Teen Goes Into Business Helping the Blind Feel Color

Jakayla Dixon and Junior Achievement mentor
Feel the Color clothing tags for the blind

Image caption: Feel the Color clothing tags for the blind

What started out as a class project a couple of years ago has become a real business venture for a North Texan who was just 15 at the time. Jakayla Dixon of Haslet, Texas patented her design for a clothing tag and launched her business called “Feel the Color.”

The venture started out as a Junior Achievement (JA) Company. that creates fabric tags embroidered with both braille and alphabet lettering. This enables a visually impaired individual to literally "feel the color" of their clothing garment.

The tags are designed to be like any other shirt or pants tag, but Braille markings and raised letters are sewn in so that the blind and visually impaired can have a better view of the clothes they’re purchasing and putting on.

Jakayla, an Eaton High School student, enrolled in the school’s Academy of Business Management and Entrepreneurship thinking it would just be a pathway for her studies; but, a simple class project that was part of a Junior Achievement program hit a personal note for her and changed the assignment into a passion.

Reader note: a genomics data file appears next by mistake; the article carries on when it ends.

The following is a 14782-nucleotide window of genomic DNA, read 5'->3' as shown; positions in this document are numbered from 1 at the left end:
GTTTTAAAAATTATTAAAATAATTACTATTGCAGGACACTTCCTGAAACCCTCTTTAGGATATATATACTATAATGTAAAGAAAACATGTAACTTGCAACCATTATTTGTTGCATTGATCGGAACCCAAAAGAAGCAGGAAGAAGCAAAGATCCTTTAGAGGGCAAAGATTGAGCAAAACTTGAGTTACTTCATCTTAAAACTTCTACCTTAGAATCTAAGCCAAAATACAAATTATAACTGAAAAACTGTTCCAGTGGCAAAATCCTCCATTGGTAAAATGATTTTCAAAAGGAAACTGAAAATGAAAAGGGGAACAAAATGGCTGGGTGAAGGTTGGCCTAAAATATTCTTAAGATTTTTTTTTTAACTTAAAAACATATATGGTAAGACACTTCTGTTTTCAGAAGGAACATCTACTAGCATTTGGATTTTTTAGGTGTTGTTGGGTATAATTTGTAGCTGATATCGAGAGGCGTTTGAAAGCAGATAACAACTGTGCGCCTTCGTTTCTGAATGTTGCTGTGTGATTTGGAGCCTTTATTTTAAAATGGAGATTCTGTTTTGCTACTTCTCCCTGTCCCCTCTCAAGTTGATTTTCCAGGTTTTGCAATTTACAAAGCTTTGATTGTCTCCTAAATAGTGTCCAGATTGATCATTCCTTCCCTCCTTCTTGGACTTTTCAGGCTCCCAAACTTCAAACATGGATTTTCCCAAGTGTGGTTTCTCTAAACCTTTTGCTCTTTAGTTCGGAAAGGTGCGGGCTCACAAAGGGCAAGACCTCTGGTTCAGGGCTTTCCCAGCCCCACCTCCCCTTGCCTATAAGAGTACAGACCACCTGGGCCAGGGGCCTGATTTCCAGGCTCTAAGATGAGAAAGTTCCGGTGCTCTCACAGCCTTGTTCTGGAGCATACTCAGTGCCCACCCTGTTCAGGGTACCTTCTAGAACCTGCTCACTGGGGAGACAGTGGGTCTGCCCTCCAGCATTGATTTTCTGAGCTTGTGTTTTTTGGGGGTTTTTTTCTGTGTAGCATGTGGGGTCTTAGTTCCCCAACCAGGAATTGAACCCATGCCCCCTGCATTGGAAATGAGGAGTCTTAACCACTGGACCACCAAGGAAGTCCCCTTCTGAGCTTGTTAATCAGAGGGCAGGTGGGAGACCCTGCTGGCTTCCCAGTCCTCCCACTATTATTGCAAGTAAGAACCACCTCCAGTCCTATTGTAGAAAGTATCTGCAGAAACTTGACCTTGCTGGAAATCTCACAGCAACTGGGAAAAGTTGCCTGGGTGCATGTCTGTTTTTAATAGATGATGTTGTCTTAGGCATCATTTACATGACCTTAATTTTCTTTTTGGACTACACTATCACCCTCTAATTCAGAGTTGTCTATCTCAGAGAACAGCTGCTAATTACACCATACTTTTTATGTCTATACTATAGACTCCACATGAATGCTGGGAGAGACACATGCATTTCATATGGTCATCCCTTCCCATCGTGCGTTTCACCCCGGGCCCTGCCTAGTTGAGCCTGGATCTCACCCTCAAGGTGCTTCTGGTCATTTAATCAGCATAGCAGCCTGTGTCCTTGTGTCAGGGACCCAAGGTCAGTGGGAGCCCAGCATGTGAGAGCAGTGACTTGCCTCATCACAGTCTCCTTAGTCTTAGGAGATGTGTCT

The assignment was to create an innovative business idea. Jakayla said she immediately thought of her aunt, who lost her sight about 20 years ago after surgery.

"She sees shadows but what's a shadow when I see colors on a daily basis?" she said. “Through extensive research at Lighthouse for the Blind we learned that there are different levels of visual impaired. Some only know Braille, some only know alphabet lettering, so through this research we realized we wanted to include a wider range of tags.”

Jakayla decided to use the project as a way to come up with something to help her aunt do a daily task a little easier: pick out an outfit. She developed the tags that, to her surprise, no one else had come up with yet.

"They have some similar but they’re like hard plastic and aluminum,” she said, “and who wants aluminum in their clothes?”

When she pitched the idea at a local conference, she found several people and investors interested in making it a reality. So now, Feel the Color is an actual business with investors and a manufacturer and is getting the tags into clothes in stores to help the blind everywhere.

Jakayla even has five employees comprised of fellow classmates who fill positions ranging from accounting to human resources.

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